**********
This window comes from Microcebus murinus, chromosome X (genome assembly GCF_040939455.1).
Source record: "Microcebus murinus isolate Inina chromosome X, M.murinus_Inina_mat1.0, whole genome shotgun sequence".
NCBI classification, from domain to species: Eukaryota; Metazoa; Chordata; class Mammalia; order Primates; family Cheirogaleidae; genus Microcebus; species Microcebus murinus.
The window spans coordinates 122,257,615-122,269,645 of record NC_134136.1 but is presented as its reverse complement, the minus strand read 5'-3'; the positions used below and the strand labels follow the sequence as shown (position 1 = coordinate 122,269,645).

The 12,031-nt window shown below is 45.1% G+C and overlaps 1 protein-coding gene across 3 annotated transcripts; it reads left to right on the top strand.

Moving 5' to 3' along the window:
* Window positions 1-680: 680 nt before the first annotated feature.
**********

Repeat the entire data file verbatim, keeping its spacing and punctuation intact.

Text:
This window comes from Microcebus murinus, chromosome X (genome assembly GCF_040939455.1).
Source record: "Microcebus murinus isolate Inina chromosome X, M.murinus_Inina_mat1.0, whole genome shotgun sequence".
NCBI classification, from domain to species: Eukaryota; Metazoa; Chordata; class Mammalia; order Primates; family Cheirogaleidae; genus Microcebus; species Microcebus murinus.
The window spans coordinates 122,257,615-122,269,645 of record NC_134136.1 but is presented as its reverse complement, the minus strand read 5'-3'; the positions used below and the strand labels follow the sequence as shown (position 1 = coordinate 122,269,645).

The 12,031-nt window shown below is 45.1% G+C and overlaps 1 protein-coding gene across 3 annotated transcripts; it reads left to right on the top strand.

Moving 5' to 3' along the window:
* Window positions 1-680: 680 nt before the first annotated feature.